In this project, I wrote a ray tracer! Ray tracing involves tracing the path of light rays to generate images. By tracing the path of many many rays, I can determine how objects in a scene interact with eachother. For example, I can trace a bunch of rays from a light source, to an object, to the camera, determine how the object appears in the scene, and render or "draw" it to the screen accordingly.

You have to read the whole thing to appreciate how much effort went into rendering this bunny :)!

Part 1: Ray Generation and Scene Intersection

The first thing I did was implement a raytrace_pixel() method. The method integrates the irradiance of the pixel.

Irradiance:
The flux of radiant energy per unit area (normal to the direction of flow of radiant energy through a medium)

In other words, I implemented raytrace_pixel() to find the amount of light energy in the given pixel, which tells me how bright the pixel should be. I did this by generating a given number of "rays" through the pixel.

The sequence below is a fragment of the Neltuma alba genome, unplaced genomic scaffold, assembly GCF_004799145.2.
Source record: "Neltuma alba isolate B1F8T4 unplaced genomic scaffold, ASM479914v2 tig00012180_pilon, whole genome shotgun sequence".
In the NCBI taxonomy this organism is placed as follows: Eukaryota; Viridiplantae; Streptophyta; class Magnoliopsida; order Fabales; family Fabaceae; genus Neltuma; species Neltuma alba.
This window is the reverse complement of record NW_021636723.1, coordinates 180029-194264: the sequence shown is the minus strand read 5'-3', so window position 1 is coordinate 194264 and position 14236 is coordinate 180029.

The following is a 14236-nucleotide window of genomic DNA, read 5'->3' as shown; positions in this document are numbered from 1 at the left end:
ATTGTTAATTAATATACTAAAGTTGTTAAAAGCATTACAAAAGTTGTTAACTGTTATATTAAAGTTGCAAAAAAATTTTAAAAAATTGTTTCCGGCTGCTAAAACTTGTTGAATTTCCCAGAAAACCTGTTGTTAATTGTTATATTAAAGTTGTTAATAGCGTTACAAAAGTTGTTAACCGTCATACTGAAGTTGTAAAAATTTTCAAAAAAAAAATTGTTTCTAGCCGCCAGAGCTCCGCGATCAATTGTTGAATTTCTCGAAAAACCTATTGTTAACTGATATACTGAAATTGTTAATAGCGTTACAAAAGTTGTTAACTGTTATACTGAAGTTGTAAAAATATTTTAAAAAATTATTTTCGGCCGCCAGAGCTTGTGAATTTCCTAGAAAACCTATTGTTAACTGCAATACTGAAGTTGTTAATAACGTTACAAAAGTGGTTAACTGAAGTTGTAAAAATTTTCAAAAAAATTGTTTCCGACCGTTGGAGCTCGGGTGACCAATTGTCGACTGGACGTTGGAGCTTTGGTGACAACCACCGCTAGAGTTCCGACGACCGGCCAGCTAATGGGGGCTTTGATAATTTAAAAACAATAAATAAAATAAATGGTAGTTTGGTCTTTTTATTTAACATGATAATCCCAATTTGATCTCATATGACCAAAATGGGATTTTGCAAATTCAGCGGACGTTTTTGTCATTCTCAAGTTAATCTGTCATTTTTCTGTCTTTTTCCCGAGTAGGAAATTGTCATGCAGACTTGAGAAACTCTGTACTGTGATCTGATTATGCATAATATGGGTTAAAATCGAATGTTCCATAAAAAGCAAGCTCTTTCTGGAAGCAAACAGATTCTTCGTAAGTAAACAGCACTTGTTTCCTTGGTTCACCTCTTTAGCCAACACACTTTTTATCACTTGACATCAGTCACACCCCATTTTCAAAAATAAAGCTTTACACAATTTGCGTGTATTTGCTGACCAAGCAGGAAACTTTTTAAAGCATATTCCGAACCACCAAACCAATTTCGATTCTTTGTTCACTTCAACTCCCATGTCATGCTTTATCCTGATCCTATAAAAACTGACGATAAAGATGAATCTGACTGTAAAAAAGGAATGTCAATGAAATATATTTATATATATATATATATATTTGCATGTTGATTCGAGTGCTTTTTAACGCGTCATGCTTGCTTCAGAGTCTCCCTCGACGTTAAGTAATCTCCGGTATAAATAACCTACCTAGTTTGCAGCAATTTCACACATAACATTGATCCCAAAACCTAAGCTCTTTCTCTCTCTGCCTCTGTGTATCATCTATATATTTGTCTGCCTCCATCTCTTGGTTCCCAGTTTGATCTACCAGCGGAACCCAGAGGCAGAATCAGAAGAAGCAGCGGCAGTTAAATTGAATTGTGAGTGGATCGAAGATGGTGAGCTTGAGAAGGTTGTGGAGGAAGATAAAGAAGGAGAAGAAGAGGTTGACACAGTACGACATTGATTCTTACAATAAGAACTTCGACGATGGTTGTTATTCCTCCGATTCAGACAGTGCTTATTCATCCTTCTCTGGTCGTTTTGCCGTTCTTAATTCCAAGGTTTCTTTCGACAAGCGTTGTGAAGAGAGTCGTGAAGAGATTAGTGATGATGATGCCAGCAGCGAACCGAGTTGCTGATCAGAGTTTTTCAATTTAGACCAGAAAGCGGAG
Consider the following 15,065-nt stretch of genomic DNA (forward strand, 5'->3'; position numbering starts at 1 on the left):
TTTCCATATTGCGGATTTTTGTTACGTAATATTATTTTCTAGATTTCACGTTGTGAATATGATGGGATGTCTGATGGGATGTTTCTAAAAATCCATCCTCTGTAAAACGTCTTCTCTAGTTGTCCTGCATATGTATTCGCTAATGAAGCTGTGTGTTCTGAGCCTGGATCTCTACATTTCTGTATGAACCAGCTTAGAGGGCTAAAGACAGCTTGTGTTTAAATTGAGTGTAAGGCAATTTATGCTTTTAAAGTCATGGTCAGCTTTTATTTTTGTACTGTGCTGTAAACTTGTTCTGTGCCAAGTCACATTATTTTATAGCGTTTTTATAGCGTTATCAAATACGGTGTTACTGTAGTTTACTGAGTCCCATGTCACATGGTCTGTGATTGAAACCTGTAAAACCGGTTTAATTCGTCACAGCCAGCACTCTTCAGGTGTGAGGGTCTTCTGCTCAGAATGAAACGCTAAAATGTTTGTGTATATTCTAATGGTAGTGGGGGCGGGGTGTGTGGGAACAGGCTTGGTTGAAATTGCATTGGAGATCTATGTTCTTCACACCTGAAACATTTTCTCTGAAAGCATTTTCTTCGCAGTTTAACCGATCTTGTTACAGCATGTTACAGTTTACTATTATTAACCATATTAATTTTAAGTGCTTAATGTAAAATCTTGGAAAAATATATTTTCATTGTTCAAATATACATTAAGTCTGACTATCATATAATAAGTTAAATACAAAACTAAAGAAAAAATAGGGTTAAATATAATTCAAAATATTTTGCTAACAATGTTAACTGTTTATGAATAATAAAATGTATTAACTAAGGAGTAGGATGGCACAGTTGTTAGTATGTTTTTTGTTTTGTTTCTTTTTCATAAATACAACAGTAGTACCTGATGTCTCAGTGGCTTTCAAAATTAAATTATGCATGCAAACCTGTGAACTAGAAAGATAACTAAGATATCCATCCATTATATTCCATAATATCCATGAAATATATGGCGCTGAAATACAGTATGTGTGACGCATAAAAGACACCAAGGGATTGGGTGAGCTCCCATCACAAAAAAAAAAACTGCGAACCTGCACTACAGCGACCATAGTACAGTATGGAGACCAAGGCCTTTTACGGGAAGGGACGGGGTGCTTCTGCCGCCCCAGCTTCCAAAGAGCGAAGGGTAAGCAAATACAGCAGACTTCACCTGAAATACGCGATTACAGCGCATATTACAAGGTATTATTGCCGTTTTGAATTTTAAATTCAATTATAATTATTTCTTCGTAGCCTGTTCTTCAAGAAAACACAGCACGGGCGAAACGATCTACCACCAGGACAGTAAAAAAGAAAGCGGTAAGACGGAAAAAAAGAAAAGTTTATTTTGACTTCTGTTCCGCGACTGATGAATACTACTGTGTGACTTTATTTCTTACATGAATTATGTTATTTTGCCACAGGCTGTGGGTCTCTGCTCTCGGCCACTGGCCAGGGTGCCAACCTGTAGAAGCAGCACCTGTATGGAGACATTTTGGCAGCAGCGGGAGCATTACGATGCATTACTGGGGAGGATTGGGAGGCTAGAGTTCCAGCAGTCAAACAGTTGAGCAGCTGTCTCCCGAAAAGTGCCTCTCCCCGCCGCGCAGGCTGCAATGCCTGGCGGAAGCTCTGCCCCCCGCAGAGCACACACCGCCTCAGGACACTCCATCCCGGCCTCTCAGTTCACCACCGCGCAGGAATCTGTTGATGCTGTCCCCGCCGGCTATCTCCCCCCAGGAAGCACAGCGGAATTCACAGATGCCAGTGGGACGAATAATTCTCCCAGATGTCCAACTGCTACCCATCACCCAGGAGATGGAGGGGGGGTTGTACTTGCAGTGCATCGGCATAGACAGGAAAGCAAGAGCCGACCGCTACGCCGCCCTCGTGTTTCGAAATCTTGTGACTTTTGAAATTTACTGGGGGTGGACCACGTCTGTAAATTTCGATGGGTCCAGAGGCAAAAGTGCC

Ray:
A line with a start point, but no end point.

In my program, a ray is given an origin (it's start point), a vector which dictates it's direction, a depth, and a "min_t" and "max_t". The "min_t" and "max_t" allow me to treat the ray as a segment, if I wish. So I can cut it off at the minimum time and maximum time I set. This becomes important later!

In this case, all of the rays I generate have the "camera"'s position as their origin and a vector towards the pixel as their direction. You can think of the camera as where your eye is in the scene. So basically I am drawing a bunch of lines from my eyeball to a point in space and summing up all of the radiant energy, or irradiance, that my eyeball is detecting at that point in space.